I shared my new school blog in our discussion and what drew the most conversation was the resource section. In every blog, after our celebration and upcoming events, I make sure to share resources that I have gathered from my PLN over the week that I think will make a difference with our instructional goals. These are mix of blogs, articles, infographics – anything that reinforces recent conversations and past and future trainings we have had in the school. This is section has helped reduce the number of emails I send out to my staff through the week [I’ve been told I may have a problem]. One of the best examples of this that I’ve seen is from Jason Markey @JasonMMarkey, 2014 Digital Principal of the Year. Check out his central hub site – from here he links to all the resources and communication blogs for his school. From here you can clearly see a focus on keeping everyone informed and keeping everyone resourced.

The different aspects and benefits of a good blog can’t be spoken of enough. It starts with intention – making a difference. I am fortunate to have some great examples in my PLN that I can continuously learn from and share with others in their journey.

Panel Discussion with ISTE and US Dept of Ed – ConnectEDucators

This week, I had the pleasure and privilege of participating in an online panel discussion about present/future critical needs of schools and educators.

ISTE Panel

ISTE originated and hosted this open reflection on our need to understand and drive support for the #ConnectEDucator initiative. #ConnectedEducator is proposal from President Obama’s administration to provide substantial funding for professional development in the area of  technology training for educators. Here’s more about the ConnectEDucator Initiative in this ISTE post.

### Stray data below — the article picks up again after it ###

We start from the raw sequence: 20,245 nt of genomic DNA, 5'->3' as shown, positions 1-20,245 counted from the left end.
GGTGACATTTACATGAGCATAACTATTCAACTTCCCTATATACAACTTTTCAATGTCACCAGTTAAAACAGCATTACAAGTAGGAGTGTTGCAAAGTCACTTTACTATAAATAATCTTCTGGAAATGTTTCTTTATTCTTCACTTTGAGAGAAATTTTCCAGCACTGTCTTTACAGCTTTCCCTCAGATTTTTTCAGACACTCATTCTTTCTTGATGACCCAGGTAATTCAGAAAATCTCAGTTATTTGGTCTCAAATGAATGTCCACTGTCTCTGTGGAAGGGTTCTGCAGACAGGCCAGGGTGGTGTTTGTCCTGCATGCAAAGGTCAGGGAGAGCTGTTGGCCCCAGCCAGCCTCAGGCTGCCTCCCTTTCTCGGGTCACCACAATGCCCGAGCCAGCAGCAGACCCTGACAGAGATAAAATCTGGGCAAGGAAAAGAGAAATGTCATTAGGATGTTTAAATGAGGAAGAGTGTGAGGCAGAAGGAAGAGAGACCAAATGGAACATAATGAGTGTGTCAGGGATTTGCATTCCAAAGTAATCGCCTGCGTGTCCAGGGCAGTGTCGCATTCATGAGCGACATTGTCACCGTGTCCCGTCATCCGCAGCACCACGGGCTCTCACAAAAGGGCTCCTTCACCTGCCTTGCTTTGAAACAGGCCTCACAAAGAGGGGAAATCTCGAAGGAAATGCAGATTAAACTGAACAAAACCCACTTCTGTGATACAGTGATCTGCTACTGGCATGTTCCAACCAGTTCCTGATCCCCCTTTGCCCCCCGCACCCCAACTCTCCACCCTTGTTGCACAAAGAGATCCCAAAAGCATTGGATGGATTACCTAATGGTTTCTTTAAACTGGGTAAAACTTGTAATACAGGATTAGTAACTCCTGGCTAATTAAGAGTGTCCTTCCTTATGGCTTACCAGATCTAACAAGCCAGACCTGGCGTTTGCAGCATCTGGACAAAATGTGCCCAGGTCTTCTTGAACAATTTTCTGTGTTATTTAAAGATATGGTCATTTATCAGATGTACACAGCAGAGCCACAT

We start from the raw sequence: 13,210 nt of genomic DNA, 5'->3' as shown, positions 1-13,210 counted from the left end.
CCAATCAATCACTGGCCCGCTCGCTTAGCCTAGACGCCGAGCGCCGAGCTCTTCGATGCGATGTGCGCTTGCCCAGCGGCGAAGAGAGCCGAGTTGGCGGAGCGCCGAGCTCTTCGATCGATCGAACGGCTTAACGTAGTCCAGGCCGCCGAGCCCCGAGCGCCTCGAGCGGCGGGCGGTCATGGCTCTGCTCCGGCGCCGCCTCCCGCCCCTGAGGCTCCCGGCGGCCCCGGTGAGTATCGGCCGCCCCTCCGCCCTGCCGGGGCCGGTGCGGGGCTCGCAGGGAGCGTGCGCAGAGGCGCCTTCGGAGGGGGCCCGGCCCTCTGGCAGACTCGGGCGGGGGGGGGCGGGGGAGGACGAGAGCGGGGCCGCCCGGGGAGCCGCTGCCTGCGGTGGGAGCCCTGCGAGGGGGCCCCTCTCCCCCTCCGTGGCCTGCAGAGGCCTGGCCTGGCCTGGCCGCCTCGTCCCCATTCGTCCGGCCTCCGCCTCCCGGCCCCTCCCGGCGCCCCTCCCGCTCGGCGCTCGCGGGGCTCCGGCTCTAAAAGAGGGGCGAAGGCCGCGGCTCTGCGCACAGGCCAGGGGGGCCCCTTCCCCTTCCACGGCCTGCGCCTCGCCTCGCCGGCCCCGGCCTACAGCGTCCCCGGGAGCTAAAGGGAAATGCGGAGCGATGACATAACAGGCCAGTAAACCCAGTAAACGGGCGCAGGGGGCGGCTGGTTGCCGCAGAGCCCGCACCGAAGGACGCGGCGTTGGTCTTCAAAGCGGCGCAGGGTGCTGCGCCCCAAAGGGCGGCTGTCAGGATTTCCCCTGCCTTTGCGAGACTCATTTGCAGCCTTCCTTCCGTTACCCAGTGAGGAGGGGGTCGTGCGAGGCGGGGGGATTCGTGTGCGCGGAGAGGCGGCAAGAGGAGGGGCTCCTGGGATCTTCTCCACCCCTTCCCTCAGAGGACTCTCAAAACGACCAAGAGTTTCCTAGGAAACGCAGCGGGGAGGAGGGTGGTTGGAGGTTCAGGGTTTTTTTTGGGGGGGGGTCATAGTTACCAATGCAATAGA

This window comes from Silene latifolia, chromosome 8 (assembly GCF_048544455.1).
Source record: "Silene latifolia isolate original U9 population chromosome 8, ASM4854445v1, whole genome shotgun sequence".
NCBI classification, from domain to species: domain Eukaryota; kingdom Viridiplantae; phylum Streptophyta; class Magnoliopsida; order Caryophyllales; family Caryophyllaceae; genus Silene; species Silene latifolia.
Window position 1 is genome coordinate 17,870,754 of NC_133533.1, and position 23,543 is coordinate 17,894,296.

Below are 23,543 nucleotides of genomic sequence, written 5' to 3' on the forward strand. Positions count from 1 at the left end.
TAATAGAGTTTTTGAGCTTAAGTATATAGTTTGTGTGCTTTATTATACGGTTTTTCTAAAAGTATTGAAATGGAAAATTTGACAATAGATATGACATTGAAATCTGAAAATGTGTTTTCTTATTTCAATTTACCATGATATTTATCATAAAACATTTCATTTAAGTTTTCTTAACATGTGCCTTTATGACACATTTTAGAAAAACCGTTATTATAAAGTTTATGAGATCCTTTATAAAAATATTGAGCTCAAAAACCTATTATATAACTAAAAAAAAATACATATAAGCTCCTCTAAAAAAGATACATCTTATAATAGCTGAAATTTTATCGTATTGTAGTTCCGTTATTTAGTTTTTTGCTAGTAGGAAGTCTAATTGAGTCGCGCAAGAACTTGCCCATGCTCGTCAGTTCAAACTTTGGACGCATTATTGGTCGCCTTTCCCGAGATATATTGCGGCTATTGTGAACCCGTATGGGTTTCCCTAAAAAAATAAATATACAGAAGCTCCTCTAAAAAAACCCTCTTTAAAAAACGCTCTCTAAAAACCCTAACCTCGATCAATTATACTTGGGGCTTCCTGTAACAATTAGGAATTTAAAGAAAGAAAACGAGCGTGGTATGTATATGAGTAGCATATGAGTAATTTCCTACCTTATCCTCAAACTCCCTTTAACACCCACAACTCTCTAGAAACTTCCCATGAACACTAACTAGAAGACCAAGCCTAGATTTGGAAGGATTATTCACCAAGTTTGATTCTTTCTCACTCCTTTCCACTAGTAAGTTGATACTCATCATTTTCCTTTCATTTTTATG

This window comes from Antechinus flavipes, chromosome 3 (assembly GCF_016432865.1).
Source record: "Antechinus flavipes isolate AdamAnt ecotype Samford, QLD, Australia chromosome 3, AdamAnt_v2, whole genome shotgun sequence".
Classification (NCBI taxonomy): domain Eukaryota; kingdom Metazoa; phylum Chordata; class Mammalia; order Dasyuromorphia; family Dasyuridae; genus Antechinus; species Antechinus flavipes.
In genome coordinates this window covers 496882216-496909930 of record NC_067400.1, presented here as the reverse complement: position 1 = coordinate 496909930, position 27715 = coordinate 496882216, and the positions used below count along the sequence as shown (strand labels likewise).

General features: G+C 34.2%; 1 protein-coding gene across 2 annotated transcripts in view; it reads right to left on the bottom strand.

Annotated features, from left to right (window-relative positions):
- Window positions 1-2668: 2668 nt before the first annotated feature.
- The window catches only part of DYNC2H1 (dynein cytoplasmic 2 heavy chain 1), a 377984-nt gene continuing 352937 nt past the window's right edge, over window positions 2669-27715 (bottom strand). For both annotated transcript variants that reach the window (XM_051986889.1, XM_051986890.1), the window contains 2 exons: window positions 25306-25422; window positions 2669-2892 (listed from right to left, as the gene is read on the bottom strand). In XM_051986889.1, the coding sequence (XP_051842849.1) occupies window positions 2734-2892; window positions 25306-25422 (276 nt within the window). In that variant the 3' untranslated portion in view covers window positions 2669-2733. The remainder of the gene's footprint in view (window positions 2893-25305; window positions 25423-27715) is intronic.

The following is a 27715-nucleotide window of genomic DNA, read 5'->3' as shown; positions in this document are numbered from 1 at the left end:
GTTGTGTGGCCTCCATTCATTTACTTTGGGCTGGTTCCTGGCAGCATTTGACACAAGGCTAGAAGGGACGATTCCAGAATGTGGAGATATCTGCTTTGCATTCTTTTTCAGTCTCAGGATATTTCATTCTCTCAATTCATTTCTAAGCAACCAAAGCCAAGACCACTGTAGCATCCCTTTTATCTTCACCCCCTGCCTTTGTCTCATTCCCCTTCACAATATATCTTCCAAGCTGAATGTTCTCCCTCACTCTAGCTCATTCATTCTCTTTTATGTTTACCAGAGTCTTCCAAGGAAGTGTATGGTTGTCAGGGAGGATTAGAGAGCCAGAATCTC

Hilary Goldman, @hgoldmann, was the organizer for this event. The other panelists included Brian Lewis @blewisiste [CEO ISTE], Richard Culatta @rec54 [Director of the Office of Educational Technology, US Dept of Education @OfficeofEdTech], Wendy Drexler @WendyDrexler [Chief Innovation Officer ISTE],  and Dyane Smokorowski @Mrs_Smoke [2013 Kansas Teacher of the Year/Technology Integration Specialist]. I was proud to be a representative of #NASSP as one of the 2014 Digital Principals.

This was great share experience! Between the chat room and Tweets, there were lots of active sharers and participants who were enthusiastic to lend an ear and provide a question or suggestion for the group on how we can garner support and grow understanding for this needed initiative. Connected educators know the need and value of providing resources and training for our new endeavors in digital education and leadership.

Below are some resources that will get you up to speed on this initiative and our sharing!

Resources:

 

I can’t thank ISTE, Hilary, Brian, Richard, Wendy and Dyane for this experience. This worthy cause deserves everyone’s attention and voice! Please pass this on to other educators and ask that they lend their voice in making sure our schools, teachers and students get the resources we need to improve learning and teaching in our schools.